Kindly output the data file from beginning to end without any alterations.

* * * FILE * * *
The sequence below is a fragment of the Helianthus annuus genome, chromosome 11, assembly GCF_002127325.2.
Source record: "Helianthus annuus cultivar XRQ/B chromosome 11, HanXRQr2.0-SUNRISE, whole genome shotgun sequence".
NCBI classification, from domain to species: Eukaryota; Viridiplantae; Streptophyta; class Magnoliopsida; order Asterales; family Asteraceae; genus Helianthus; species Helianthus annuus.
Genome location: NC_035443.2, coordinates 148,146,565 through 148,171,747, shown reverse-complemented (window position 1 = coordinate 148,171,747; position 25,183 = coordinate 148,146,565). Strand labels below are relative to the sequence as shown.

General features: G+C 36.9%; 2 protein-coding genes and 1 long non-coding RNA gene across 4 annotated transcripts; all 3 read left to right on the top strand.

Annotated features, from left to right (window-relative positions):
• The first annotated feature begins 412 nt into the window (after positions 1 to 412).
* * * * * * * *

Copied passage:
The sequence below is a fragment of the Helianthus annuus genome, chromosome 11, assembly GCF_002127325.2.
Source record: "Helianthus annuus cultivar XRQ/B chromosome 11, HanXRQr2.0-SUNRISE, whole genome shotgun sequence".
NCBI classification, from domain to species: Eukaryota; Viridiplantae; Streptophyta; class Magnoliopsida; order Asterales; family Asteraceae; genus Helianthus; species Helianthus annuus.
Genome location: NC_035443.2, coordinates 148,146,565 through 148,171,747, shown reverse-complemented (window position 1 = coordinate 148,171,747; position 25,183 = coordinate 148,146,565). Strand labels below are relative to the sequence as shown.

General features: G+C 36.9%; 2 protein-coding genes and 1 long non-coding RNA gene across 4 annotated transcripts; all 3 read left to right on the top strand.

Annotated features, from left to right (window-relative positions):
• The first annotated feature begins 412 nt into the window (after positions 1 to 412).